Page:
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Mike

Bending Pliers for Photo-Etched parts (MTS-029)

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Bending Pliers for Photo-Etched parts (MTS-029)

Meng Model via Creative Models Ltd.

 

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Successfully handling Photo-Etch is a task that requires some fairly specific tools, and to get the most out of it you need to obey the mantra "use the right tools for the job".  With this in mind, PE bending tools should be on your shopping list (really? :o ), and while PE bending brakes are essential for some jobs, they're not suitable for every job.  PE pliers are useful for smaller parts, and for those where you have to bend parts close to each other, such as tiny boxes etc.  You can use standard flat-bladed pliers with some success, but they generally tend to be on the larger side that aren't always useful.  Even the Tamiya PE pliers are a bit wide for some jobs, so this new tool from Meng could well fit a gap in the market.

 

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Arriving in a well-appointed brown card box, inside is a high-density foam liner with the shape of the pliers cut out and the pliers well stuffed into the hole.  They take a little effort to get out, and once free you can see that they have very narrow blades, at only 1mm at the very tip.  The overall shape, especially the handles have a Xuron feeling, the jaws are sprung, and the red plastic handles (which look more orange in the pictures) are glued in place with a strong epoxy to prevent them from creeping off during use.  The two blades are bent so that they mesh directly over each other, with about 20mm of useable bending length from front to back.  The Meng logo and product code are etched into one side of the jaws behind the riveted pivot point, which allows zero play between the jaws for a positive action.  The jaws are made from quality tool steel, and the springs should last a lifetime, making relaxing your grip as simple as opening your hand.  To try them out I used an old Reheat PE set that includes WWII RAF seats and belts, bending up a seat with raised detail on the inside.  The blades are easy to locate on the bending line, and grip is firm.  With half-thickness PE next to the fold, it's wise to bend against a flat surface, such as a rule or a desk to prevent the weaker thin part from bending, and the blade's square edge results in a nice clean bend.  The seat took a matter of seconds to fold up, and as you can see in the picture I didn't apply any glue to the joins, as this wasn't a test of my modelling prowess.  I can see this being very useful for folds that have narrow gaps between them, such as equipment boxes often found in Eduard sets, which makes it a very useful part of your PE handling tool kit.  Add a bending brake, some fine tweezers, a sticky wax pencil, some fine files for removing attachment point stubs and a few grades of super glue, and PE should present much less of a challenge.  Practice also helps immensely as does magnification, so even if you initially struggle, you'll soon get used to the process, and wonder what the fuss was about.

 

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I have slightly chunky mitts, and they fall to hand well, being on the small side of comfortable, with the handles just about reaching the edge of my palm when held ready for action.   This should minimise any dropping incidents, even though I've got a bit of an issue with that sort of thing due to my advancing age and a few medical conditions.  Each handle has a small hole through it, which would permit the use of a lanyard if your grip is worse than mine, as a fall blade first onto a hard surface could be difficult to recover from.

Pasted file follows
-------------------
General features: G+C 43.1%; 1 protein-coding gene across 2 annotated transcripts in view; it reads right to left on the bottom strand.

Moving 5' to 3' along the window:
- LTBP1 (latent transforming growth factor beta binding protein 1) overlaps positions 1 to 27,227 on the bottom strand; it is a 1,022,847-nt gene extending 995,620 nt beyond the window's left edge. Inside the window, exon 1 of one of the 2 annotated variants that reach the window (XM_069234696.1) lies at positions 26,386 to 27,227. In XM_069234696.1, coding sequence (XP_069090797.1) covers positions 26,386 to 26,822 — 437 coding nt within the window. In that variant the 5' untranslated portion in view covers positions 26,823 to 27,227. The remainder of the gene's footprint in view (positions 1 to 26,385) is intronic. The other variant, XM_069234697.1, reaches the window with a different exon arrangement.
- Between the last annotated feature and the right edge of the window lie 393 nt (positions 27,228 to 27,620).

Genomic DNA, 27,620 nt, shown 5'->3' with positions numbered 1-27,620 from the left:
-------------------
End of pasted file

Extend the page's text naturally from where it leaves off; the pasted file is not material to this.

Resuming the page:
Conclusion

A very useful part of any modeller's PE handling tool kit that will pay dividends once you get used to using them.

 

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Review sample courtesy of

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I thought I was having a deja vu moment: I bought these Xuron photo etch tweezer nose pliers in a store in San Francisco back in 2012...

 

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Hmm, looks like our Chinese friends have made some improvements, going for a snazzy orange plastic and blanking off the Xuron logo...yup emperor's new clothes. I doubt you could patent a plier but if I was Xuron I'd feel mighty peeved, they even copied the holes in the handle for a lanyard.

Edited by azureglo
Remembered correct description

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The Chinese factory is probably making the Xuron ones for then anyway and anyone else who wants their logo on them

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2 hours ago, colin said:

The Chinese factory is probably making the Xuron ones for then anyway and anyone else who wants their logo on them

Of course they are 🤣

40901095873_fe0ef34d7f_b.jpg

 

 

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In this day and age that means very little, they could be assembled in the USA and still qualify for made in the USA

We have appliances that say made in the EU etc, but most of the parts come from elsewhere

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On 5/17/2019 at 6:51 PM, colin said:

In this day and age that means very little, they could be assembled in the USA and still qualify for made in the USA

We have appliances that say made in the EU etc, but most of the parts come from elsewhere

:yawn:

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